Objective: The purpose of this study was to analyze the current inpatient hospital cost and Medicare reimbursement of endovascular abdominal aortic aneurysm repair (EVAR) at different hospitals. Methods: The cost of EVAR from October 2000 to October 2001 with two commercially available endografts (Ancure, Guidant Endovascular Solutions, Menlo Park, Calif; and AneuRx, Medtronic AVE, Santa Rosa, Calif) was retrospectively analyzed at seven hospitals. Three university (n = 111) and four community hospitals (n = 110) from different regions of the country participated in the survey. Consecutive cases with complete financial records were included. Hospital finance departments provided their best estimates of hospital costs, including overhead for operating room, endograft, medical supply, bed, radiology, laboratory, and pharmacy services and reimbursement on the basis of hospital-specific Diagnostic Related Groups (DRG) 110 or 111. Detailed hospital charges and International Clinical Diagnosis codes also were reviewed from Universal Billing-92 forms submitted to Medicare. An additional cost analysis was performed by the authors to validate the estimates of the hospital financial departments. Outliers of more than three standard deviations from the mean were excluded. Results: The mean total hospital cost was $22,999, and mean reimbursement, weighted by case mix, was $20,837, resulting in a net loss of $2162. The majority of EVAR cost was from the device (57%) and other medical supplies (16%). EVAR was reimbursed on the basis of DRG 110 in 78% of cases and of DRG 111 in 22%. Reimbursement varied widely by hospital and location (mean, $20,837; range, $14,818 to $30,343; standard deviation, $5450). With the exclusion of one hospital where reimbursement was not based on the DRG, cases reimbursed with DRG 110 resulted in an average loss of $2200, while the average loss was $9198 with DRG 111. The mean net loss for hospitals reimbursed with the DRG system was $3898. Conclusion: EVAR reimbursement is presently inadequate to cover hospital expenses. Substantial financial losses occurred at four of the participating centers. University hospitals fared surprisingly better because of higher reimbursement.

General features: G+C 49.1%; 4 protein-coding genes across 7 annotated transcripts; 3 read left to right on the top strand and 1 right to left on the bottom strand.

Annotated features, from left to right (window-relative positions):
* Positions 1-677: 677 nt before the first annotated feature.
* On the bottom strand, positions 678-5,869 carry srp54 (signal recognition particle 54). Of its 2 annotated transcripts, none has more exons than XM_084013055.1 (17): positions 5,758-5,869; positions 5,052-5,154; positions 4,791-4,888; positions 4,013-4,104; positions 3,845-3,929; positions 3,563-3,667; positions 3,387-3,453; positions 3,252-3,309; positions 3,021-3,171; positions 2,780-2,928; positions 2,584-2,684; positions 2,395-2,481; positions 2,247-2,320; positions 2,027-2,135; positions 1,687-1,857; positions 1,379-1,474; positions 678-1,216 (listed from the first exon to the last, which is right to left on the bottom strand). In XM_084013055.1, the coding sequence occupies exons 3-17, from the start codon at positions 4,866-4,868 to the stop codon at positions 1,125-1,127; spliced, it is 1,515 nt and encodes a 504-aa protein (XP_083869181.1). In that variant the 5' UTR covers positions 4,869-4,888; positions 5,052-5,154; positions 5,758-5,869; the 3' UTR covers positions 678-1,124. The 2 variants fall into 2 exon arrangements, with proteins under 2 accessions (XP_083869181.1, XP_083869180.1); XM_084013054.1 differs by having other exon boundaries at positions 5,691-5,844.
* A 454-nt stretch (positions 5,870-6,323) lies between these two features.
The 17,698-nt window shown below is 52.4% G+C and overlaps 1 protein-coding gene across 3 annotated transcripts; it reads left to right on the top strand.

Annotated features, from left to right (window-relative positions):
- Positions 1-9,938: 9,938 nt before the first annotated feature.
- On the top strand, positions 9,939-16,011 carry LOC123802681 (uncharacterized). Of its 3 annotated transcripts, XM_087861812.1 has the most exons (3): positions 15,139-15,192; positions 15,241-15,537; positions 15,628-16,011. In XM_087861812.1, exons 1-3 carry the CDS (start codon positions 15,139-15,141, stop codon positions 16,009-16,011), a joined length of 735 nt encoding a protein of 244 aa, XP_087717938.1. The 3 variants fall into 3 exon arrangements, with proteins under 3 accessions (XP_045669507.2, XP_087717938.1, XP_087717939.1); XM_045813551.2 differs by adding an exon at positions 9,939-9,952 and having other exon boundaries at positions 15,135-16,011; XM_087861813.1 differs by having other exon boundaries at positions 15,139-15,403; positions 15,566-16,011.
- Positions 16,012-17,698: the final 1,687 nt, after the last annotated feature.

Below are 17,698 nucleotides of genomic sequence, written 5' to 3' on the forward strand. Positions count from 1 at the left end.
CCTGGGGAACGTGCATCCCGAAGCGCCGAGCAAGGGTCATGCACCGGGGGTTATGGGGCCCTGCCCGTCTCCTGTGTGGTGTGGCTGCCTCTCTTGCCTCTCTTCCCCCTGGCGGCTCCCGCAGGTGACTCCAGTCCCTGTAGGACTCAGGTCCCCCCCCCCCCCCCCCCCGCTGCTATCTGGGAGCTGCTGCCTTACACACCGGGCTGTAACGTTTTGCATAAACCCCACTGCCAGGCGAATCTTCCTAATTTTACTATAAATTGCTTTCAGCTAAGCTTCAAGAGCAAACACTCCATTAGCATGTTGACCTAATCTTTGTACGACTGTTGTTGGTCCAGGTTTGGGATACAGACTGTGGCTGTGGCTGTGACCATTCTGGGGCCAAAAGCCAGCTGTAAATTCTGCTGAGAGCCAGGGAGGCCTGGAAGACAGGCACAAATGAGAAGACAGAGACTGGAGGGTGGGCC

ASJC Scopus subject areas
- Cardiology and Cardiovascular Medicine